Article I consulted on for ABC News by Kellie Scott
When Tessa Dijkgraaf swiped right on a Tinder bachelor who caught her eye, it was the start of a “friends with benefits” relationship they were both looking for.
Having just come out of long-term relationships, they weren’t chasing anything serious.
So when Tessa’s suspected food poisoning turned out to be pregnancy not long into their mutually beneficial arrangement, it was a shock.
“I remember bursting into tears, getting straight in my car to go to my friend’s place where I walked in the door and threw the test on the table and just cried,” 27-year-old Tessa of Sorrento, Victoria says.
“It was definitely not on my agenda.”
When she spoke to her then 35-year-old Tinder match a week later, it was clear a baby wasn’t something he planned on either.
“At first he was OK. But when I said an abortion was not on the table, he wasn’t calm about it I guess you could say.”
Tessa, who is pro-choice, said despite feeling external pressure to just “take care of it”, termination was never an option.
“As soon as I took the test, I knew I was a mother straight away.”
Tessa is now a proud single mum to 15-month-old daughter Memphis, and juggles the role with running her hospitality business.
“It’s full on, it’s difficult,” she said.
“But I run a successful business with confidence, I believe in myself, I make better choices and I really feel a sense of purpose that I didn’t have before [Memphis].”
Memphis’ dad does not pay child support and is not a part of her life, but Tessa says the door is open.
“Right from the start I told him I don’t expect anything from him, including financially,” she said.
“He is a good, kind person and when, and if, he’s ready [to be in her life], then he’ll always be welcome.
“I just asked him, if you do want a relationship, just commit to it.
“Don’t come in and out and break her heart.”
‘The father has little say’
Counselling psychotherapist and family dispute mediator Karen Phillip from the NSW Central Coast works with up to 12 sets of parents-to-be each year who have conceived during a one-night stand or “brief hook-up”.
“Often the father may not want the baby, yet the mother may decide to proceed, creating increased conflict between the parents-to-be,” she said.
“I have also counselled parents where the mother does not wish to proceed with the birth, yet the father does.
“Basically, the father has little say either way.”
Ms Phillip has also seen cases where the man is already in a relationship yet has engaged in sex outside of that and “wishes to delete the child and move on so his partner does not find out”.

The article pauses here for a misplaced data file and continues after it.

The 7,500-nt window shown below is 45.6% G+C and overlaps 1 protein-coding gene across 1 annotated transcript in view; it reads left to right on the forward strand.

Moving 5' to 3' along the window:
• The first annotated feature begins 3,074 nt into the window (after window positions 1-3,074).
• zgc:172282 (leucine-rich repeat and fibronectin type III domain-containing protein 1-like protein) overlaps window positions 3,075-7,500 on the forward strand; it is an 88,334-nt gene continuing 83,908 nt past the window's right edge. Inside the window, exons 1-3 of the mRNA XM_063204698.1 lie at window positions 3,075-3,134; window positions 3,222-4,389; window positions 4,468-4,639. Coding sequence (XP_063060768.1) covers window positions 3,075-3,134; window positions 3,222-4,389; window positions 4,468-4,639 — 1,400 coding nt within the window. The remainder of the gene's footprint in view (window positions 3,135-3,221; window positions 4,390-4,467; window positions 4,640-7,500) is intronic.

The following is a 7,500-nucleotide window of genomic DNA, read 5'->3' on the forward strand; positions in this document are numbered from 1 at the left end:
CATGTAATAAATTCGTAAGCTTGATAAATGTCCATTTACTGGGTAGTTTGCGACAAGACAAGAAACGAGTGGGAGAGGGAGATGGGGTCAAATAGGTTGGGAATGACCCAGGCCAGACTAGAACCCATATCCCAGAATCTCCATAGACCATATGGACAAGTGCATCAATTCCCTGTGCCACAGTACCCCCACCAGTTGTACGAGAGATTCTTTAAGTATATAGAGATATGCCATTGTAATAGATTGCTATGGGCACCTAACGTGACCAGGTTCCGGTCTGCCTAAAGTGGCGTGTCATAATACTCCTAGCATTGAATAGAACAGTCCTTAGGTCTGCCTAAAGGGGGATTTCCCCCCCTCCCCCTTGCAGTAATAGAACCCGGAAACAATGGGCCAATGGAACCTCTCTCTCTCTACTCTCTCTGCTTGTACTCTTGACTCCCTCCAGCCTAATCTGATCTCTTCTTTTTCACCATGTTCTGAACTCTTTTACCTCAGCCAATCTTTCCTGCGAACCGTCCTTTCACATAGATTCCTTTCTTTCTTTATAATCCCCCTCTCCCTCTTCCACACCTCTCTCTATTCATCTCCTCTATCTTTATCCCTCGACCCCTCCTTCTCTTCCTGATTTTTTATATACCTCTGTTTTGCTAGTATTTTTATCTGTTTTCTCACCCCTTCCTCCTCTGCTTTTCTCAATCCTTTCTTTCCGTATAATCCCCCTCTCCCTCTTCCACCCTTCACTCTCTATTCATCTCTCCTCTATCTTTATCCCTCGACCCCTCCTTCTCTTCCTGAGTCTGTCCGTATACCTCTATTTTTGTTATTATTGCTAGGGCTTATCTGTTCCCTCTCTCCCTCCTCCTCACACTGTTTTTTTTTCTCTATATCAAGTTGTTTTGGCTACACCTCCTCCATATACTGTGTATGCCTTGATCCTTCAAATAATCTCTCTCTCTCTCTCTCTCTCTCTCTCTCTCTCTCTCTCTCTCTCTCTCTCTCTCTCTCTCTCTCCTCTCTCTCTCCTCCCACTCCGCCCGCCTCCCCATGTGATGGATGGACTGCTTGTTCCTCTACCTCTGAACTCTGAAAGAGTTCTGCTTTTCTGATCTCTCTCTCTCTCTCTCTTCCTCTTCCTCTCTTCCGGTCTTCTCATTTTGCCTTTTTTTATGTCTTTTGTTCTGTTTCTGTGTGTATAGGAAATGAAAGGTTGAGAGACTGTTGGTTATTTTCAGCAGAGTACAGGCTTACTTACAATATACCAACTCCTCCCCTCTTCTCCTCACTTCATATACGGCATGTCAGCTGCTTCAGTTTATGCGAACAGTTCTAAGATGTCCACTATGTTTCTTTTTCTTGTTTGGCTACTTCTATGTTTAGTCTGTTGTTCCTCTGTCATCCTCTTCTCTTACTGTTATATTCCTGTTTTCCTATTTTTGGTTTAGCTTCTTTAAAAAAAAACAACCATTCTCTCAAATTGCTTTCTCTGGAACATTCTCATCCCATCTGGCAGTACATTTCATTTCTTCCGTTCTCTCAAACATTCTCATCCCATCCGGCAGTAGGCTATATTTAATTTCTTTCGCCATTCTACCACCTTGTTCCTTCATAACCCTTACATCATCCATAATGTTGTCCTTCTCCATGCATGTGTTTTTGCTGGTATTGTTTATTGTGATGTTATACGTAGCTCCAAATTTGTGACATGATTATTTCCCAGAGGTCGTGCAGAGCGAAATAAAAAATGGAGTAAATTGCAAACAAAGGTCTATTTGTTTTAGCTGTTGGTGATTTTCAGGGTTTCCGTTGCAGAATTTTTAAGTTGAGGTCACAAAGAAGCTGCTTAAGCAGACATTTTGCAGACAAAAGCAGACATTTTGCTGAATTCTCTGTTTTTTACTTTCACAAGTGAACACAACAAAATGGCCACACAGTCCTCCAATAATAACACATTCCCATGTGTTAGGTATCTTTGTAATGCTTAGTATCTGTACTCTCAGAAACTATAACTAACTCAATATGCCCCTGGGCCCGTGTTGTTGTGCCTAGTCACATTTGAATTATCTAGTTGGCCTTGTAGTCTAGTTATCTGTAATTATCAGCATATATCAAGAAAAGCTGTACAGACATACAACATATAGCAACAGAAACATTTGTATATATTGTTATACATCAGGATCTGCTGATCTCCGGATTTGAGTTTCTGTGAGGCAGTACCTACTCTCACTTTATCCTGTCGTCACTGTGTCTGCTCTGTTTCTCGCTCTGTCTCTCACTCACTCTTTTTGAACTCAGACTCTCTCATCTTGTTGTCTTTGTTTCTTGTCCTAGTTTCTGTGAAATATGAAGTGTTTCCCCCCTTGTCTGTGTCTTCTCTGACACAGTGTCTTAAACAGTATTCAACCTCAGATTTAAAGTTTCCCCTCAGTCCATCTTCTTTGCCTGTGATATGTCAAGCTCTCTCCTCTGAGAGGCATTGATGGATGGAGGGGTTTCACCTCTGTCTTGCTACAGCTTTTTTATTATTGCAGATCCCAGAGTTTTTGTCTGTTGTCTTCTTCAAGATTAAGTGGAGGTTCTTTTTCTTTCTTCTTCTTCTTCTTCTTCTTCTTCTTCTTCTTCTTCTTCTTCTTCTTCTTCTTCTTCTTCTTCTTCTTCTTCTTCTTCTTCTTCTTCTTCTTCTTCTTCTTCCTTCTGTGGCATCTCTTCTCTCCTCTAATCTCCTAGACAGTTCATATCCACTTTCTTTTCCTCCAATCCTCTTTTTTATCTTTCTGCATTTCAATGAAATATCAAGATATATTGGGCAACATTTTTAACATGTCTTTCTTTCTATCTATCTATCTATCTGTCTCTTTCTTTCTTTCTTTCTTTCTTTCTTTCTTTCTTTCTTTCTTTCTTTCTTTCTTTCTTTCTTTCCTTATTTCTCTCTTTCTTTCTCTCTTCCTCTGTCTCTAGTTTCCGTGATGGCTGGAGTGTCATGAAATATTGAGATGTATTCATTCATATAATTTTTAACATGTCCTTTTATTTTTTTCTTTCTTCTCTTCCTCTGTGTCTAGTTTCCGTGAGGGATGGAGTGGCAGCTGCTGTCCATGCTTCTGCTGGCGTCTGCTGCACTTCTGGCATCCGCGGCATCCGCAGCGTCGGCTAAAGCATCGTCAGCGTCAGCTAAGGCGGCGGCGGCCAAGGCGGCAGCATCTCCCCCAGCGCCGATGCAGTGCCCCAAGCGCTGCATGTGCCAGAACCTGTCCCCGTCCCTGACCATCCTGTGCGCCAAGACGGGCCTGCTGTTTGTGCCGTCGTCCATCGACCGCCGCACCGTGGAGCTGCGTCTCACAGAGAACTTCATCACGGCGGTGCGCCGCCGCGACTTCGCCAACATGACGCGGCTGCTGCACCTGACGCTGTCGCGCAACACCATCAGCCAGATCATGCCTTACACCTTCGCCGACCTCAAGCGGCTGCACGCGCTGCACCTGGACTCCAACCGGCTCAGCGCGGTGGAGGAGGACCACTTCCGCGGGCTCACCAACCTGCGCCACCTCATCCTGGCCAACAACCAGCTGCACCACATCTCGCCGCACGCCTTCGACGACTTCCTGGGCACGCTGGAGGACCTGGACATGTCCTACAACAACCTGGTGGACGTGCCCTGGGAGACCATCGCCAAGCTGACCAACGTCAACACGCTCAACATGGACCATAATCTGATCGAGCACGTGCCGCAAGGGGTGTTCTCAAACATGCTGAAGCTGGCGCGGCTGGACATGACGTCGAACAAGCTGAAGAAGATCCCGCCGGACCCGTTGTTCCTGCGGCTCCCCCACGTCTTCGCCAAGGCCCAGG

She said co-parenting was often difficult when the parents did not really know one another.
“Co-parenting is about being on the same page, raising the child with similar values and standards,” she said.
“With people that don’t really know each other, this in itself can cause considerable conflict.
“Communication has not been developed … and they have little understanding of each other.”
She said that combined with work requirements, residential choices and future partners made it a complex issue.
Being judged for raising your child ‘alone’
National Council of Single Mothers and the Children chief executive officer Terese Edwards says she knows “amazing mums” who have raised children who “will enrich our world” outside of a committed relationship.
“All power to them,” she said.
But with the choice to raise the child outside a traditional family structure comes judgement, Ms Edwards says.
“Women will be judged. They are judged if they choose not to have children, they are judged if they have children,” she said.
“Mothers are judged if they work, or if they give up work.”
She said income was a major concern, and child support could be problematic if an agreement between parents was not reached.
Tessa says she mainly experienced criticism over her singledom while pregnant.
“I was really shocked at the amount of people that would ask about whether I would terminate or not,” Tessa says.
“A lot of ‘oh, it’s not fair on the child if the father’s not around’, those sorts of really judgemental comments.”
But there are no regrets over her Tinder match turning life upside down.
“Memphis has changed my life for the better,” she says.
“I found a strength in myself that I didn’t know I had through a single pregnancy, birth and motherhood, which has transferred to all areas of my life.”
Article available at ABC News
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